Well, “Jell-O” There!

Jell-O is a cheap product that can be found gracing the shelves of grocery stores. However, gelatin was once a time consuming and arduous task, generally only served by hostesses if they had a staff. Calves’ feet had to be boiled for hours, the fat skimmed off, the liquid strained and flavored, packed into a mold, and finally chilled until set. Due to the involved process, gelatin was considered an upper-class dish until Peter Cooper developed a powdered gelatin in the 1840s. However, it never took off in popularity under him, or even Pearle Waite who added flavorings to the plain gelatin (and named it Jell-O). Waite sold to Orator Woodward who finally cracked into the market through vigorous advertising with recipe books and ads. During the Great Depression, Jell-O helped to stretch meals as meat and vegetable dishes appeared more substantial when placed within gelatin. Continuing into the 1940s, Jell-O dishes continued in popularity as they required less effort but could still look nice coming out of a decorative mold. Fortunately, Jell-O dishes filled with meat and fish have fallen out of favor, but the product remains popular as a dessert or snack – especially with children.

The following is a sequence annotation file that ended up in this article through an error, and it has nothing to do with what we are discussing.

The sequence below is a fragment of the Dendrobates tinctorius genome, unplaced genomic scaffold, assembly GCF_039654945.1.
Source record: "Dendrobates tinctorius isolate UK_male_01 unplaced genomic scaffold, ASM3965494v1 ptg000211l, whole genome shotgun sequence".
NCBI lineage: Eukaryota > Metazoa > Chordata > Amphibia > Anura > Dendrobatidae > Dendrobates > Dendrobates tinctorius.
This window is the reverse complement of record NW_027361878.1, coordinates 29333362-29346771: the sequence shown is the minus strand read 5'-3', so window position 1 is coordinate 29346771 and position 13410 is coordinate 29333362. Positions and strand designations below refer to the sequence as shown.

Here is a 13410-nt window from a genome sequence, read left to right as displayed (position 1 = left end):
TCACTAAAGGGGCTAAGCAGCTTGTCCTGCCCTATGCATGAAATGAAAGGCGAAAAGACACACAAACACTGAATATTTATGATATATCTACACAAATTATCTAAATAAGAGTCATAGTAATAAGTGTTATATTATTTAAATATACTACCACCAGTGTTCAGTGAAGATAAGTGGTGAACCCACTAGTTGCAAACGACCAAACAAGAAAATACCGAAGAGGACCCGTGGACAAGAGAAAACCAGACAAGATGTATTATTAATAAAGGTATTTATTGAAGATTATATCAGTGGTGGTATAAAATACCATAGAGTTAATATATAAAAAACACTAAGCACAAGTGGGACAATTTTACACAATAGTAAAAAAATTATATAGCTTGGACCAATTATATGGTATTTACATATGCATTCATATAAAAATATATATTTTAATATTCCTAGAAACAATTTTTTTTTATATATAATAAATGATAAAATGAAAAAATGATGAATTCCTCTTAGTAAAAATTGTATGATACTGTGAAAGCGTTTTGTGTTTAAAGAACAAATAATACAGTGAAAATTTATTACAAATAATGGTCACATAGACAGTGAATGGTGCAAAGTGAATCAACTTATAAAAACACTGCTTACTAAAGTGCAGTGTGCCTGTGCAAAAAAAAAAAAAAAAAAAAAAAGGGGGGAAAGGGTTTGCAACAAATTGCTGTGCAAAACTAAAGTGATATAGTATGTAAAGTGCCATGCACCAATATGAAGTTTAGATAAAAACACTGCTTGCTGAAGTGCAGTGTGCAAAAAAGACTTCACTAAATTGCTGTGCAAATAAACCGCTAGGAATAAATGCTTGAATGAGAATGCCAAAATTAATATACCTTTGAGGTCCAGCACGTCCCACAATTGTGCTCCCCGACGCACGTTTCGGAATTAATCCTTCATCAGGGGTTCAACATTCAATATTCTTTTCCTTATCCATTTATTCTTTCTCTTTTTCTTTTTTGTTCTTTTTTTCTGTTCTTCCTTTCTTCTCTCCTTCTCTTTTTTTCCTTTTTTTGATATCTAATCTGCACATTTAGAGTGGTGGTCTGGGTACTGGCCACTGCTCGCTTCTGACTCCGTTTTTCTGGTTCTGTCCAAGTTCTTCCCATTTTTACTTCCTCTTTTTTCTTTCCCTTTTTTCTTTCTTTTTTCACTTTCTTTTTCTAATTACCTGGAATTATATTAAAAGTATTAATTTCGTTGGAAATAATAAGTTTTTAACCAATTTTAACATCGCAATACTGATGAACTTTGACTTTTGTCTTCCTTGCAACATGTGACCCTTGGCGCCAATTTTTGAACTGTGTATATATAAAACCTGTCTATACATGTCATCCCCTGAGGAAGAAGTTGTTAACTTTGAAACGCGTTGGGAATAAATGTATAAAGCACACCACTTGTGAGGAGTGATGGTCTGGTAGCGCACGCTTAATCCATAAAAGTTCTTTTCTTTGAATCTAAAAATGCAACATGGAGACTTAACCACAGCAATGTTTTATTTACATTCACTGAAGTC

Gelatin molds ranged from plain to ornate – or even shaped like fish. Naturally, you would place any fish gelatin salad in the fish mold (and don’t forget the eye made with an olive). The museum has a mold that may have been used for gelatin. It has “G.M.T. Co. Germany” engraved on the lid. This company was an import company based out of New York that sold kitchen goods. Many of the products came from Germany, as is the case with this mold.

Gelatin mold, year unknown. Object ID: 1974.010.617a-b; Royal Gorge Regional Museum & History Center

Did your family have a favorite Jell-O dish filled with meat or vegetables? Tell us about it in the comments!  

The information presented in this article is compiled using research conducted by the Royal Gorge Regional Museum and History Center. 

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